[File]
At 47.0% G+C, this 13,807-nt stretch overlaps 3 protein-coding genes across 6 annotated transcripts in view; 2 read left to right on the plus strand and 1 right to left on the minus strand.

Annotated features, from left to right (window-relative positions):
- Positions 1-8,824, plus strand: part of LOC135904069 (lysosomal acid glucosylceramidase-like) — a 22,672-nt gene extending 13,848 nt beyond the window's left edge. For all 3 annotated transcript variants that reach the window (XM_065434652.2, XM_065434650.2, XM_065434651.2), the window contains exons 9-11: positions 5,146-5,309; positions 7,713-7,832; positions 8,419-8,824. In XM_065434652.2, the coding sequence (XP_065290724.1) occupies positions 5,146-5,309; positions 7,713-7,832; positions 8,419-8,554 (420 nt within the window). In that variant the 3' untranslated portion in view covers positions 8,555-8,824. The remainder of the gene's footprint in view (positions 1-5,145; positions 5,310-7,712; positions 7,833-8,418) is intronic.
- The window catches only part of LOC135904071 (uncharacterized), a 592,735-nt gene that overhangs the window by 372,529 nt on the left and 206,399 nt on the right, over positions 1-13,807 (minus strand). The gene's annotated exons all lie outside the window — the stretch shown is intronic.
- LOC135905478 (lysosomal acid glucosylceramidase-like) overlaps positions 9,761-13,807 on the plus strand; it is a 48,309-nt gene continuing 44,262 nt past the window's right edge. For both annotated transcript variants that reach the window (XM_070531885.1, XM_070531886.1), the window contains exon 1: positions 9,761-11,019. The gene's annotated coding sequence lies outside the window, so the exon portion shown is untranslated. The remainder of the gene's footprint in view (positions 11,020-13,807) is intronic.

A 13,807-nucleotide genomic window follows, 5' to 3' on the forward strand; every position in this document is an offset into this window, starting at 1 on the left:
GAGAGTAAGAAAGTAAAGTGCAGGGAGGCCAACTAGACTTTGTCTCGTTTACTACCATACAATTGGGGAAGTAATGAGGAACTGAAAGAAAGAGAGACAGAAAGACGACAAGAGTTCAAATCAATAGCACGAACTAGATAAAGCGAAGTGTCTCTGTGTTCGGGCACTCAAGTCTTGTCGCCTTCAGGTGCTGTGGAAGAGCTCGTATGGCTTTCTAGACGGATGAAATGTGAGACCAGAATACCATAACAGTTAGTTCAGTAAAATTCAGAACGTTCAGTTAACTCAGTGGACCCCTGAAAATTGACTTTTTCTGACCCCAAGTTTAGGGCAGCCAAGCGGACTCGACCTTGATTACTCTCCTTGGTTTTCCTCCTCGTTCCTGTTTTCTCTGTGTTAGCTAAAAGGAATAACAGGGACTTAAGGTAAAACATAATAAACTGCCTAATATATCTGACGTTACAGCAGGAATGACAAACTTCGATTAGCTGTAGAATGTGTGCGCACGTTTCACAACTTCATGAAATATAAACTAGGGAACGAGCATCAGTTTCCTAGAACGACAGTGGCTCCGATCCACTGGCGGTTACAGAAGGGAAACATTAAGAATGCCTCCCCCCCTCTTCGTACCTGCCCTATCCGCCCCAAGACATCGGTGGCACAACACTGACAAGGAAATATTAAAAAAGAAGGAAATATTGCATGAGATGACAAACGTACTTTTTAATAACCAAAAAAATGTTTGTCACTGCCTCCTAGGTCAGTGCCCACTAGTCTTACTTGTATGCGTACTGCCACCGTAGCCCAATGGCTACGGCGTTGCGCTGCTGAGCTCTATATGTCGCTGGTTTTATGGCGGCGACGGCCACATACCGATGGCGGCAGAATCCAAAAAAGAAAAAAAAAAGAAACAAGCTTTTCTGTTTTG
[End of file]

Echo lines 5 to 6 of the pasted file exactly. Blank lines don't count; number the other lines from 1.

- LOC135905478 (lysosomal acid glucosylceramidase-like) overlaps positions 9,761-13,807 on the plus strand; it is a 48,309-nt gene continuing 44,262 nt past the window's right edge. For both annotated transcript variants that reach the window (XM_070531885.1, XM_070531886.1), the window contains exon 1: positions 9,761-11,019. The gene's annotated coding sequence lies outside the window, so the exon portion shown is untranslated. The remainder of the gene's footprint in view (positions 11,020-13,807) is intronic.

A 13,807-nucleotide genomic window follows, 5' to 3' on the forward strand; every position in this document is an offset into this window, starting at 1 on the left: